Don’t worry so much about what everyone is going to think, that’s if you even decide to publish it. If you’re like me, you tend to think way far in advance and all of the possible outcomes, and I’m here to remind you (and myself) that none of that is important. If you’ve decided to write a book, it should be for you and your enjoyment, not because you want to be famous or prove that you’re some hot-shot writer. You’re already a writer, and the authenticity and hard work you put into your craft is evidence enough to prove that. Books should come from the heart, the genuine soul that seeks to get lost in their crafted worlds that can spark a range of emotions. Books are supposed to leave you with a lingering touch; unforgettable.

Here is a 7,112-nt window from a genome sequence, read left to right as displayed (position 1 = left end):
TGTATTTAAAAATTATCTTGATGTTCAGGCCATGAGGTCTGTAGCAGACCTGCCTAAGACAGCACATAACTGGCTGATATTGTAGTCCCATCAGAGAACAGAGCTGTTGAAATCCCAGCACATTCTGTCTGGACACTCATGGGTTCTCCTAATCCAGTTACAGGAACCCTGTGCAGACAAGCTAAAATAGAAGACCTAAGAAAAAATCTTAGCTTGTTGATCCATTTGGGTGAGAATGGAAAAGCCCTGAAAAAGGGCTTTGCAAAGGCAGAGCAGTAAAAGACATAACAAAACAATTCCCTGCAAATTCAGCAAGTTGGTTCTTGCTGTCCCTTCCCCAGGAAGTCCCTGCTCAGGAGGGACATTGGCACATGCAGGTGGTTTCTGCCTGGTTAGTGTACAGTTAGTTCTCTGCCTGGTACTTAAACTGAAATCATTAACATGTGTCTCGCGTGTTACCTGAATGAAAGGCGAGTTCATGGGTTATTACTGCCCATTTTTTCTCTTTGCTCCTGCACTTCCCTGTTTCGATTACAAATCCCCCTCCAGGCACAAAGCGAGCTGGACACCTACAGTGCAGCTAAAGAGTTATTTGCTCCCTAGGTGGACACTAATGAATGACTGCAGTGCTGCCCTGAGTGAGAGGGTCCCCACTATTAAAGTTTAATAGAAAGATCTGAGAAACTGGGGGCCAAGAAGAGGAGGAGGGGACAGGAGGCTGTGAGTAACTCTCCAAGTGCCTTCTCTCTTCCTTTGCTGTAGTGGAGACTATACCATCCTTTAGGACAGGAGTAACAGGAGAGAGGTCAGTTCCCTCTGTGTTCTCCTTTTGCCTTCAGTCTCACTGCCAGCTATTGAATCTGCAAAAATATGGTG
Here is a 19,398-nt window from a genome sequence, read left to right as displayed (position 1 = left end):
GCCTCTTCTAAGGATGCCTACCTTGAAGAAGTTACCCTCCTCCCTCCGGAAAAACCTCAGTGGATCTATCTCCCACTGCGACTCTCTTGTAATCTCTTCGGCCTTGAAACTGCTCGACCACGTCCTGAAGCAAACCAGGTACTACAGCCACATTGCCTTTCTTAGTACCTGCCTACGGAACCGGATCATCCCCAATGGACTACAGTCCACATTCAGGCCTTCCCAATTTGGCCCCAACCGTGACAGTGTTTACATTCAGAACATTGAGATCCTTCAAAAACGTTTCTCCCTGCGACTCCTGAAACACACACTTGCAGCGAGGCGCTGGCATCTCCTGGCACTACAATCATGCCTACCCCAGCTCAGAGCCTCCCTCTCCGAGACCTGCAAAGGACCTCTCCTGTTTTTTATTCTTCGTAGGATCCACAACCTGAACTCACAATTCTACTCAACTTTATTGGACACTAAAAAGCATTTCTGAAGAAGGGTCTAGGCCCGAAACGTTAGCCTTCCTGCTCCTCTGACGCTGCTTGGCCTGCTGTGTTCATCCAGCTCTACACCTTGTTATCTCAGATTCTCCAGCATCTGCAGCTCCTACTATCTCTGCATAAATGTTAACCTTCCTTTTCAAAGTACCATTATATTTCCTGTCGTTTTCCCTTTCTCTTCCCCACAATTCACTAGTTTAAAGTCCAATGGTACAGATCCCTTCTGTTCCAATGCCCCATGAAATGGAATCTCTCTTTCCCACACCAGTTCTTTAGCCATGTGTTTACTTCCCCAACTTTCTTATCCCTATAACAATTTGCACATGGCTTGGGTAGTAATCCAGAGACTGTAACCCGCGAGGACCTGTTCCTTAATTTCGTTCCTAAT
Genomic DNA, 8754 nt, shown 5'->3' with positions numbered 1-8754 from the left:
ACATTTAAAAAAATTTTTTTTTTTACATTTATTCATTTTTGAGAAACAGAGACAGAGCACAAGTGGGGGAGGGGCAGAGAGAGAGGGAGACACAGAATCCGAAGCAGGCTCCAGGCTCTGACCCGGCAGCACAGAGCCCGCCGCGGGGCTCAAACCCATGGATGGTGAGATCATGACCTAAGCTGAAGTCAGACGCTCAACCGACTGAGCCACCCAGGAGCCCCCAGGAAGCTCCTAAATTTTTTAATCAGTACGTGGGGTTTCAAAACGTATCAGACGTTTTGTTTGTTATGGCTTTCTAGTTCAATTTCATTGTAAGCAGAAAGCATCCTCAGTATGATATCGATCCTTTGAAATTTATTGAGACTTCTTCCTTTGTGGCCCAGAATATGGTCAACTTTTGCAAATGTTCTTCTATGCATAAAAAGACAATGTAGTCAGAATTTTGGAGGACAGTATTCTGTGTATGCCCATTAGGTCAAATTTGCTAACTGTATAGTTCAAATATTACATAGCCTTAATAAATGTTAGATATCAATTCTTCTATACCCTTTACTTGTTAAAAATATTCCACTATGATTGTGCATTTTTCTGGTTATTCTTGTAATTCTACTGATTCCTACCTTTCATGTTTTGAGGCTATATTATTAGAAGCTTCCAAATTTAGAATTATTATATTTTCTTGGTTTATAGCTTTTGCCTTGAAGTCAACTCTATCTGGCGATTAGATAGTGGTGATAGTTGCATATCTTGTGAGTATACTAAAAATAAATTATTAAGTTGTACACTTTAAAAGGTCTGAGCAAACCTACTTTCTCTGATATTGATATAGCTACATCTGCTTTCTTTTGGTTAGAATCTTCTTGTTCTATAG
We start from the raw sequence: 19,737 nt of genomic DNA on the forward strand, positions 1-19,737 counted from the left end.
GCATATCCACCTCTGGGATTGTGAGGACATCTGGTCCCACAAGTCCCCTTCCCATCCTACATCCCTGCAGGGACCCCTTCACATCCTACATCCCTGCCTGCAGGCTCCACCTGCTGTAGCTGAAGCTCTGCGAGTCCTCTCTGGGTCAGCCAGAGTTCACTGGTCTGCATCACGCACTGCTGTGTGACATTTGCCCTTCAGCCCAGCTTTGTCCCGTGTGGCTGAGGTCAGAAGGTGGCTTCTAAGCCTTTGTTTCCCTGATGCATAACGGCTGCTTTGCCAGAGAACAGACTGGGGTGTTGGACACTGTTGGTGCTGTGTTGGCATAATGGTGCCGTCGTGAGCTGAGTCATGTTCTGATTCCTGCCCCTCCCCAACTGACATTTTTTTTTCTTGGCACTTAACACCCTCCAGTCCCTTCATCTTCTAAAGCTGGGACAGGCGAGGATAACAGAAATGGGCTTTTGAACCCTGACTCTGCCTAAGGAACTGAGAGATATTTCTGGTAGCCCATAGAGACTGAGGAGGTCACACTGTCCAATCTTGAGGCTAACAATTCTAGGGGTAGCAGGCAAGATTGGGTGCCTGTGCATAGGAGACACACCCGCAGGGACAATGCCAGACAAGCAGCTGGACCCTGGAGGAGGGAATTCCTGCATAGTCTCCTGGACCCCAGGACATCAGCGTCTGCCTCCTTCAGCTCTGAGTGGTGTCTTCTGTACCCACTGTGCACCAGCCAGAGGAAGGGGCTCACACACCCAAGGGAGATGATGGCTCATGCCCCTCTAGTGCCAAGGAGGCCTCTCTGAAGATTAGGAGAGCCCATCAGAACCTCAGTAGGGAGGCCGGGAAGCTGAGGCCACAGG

If this is something you’ve thought about doing but have always thought that you weren’t capable or that no one would read your work, just go for it! So what if it doesn’t turn out the way you want or you’re too shy to show anyone– just do it for you! There is no pressure to share it with the world or to be this renowned author. When it comes to writing, all anyone is ever asking is for you to be authentic with what you write and to tell the truth you want to express. People will listen to what you have to say, but only if you decide you want to be heard. An extensive project like this reveals aspects of yourself that you never thought you’d uncover. Beliefs and wisdom you thought you’d never breach shoot to the forefront of your mind, and you learn things about yourself like never before. Although the drafting process can be quite tiring and overwhelming, in the moments where you’re on a roll, it is absolute bliss. Happy writing.